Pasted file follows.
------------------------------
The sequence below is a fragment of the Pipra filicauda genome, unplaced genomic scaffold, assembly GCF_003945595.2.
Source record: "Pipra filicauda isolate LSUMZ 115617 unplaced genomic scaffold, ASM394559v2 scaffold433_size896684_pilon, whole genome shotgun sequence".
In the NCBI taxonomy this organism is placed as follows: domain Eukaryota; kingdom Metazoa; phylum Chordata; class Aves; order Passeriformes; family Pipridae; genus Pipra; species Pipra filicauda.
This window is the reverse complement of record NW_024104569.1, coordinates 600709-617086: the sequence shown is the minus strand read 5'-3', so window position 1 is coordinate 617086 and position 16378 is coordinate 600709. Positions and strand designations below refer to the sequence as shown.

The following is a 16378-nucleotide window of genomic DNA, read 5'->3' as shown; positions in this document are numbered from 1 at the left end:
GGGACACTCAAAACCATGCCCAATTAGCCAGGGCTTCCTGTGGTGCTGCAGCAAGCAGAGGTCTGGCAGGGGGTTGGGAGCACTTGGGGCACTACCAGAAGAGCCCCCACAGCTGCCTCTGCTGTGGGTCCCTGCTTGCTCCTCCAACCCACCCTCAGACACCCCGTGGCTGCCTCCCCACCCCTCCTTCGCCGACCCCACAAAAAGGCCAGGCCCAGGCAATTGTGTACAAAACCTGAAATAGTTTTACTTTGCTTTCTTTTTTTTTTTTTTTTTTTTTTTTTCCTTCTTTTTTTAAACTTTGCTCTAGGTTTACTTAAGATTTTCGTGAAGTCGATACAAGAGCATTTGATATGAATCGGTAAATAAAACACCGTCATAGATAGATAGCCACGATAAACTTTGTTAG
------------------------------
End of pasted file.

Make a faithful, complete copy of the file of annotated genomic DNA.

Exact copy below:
The sequence below is a fragment of the Pipra filicauda genome, unplaced genomic scaffold, assembly GCF_003945595.2.
Source record: "Pipra filicauda isolate LSUMZ 115617 unplaced genomic scaffold, ASM394559v2 scaffold433_size896684_pilon, whole genome shotgun sequence".
In the NCBI taxonomy this organism is placed as follows: domain Eukaryota; kingdom Metazoa; phylum Chordata; class Aves; order Passeriformes; family Pipridae; genus Pipra; species Pipra filicauda.
This window is the reverse complement of record NW_024104569.1, coordinates 600709-617086: the sequence shown is the minus strand read 5'-3', so window position 1 is coordinate 617086 and position 16378 is coordinate 600709. Positions and strand designations below refer to the sequence as shown.

The following is a 16378-nucleotide window of genomic DNA, read 5'->3' as shown; positions in this document are numbered from 1 at the left end:
GGGACACTCAAAACCATGCCCAATTAGCCAGGGCTTCCTGTGGTGCTGCAGCAAGCAGAGGTCTGGCAGGGGGTTGGGAGCACTTGGGGCACTACCAGAAGAGCCCCCACAGCTGCCTCTGCTGTGGGTCCCTGCTTGCTCCTCCAACCCACCCTCAGACACCCCGTGGCTGCCTCCCCACCCCTCCTTCGCCGACCCCACAAAAAGGCCAGGCCCAGGCAATTGTGTACAAAACCTGAAATAGTTTTACTTTGCTTTCTTTTTTTTTTTTTTTTTTTTTTTTTCCTTCTTTTTTTAAACTTTGCTCTAGGTTTACTTAAGATTTTCGTGAAGTCGATACAAGAGCATTTGATATGAATCGGTAAATAAAACACCGTCATAGATAGATAGCCACGATAAACTTTGTTAG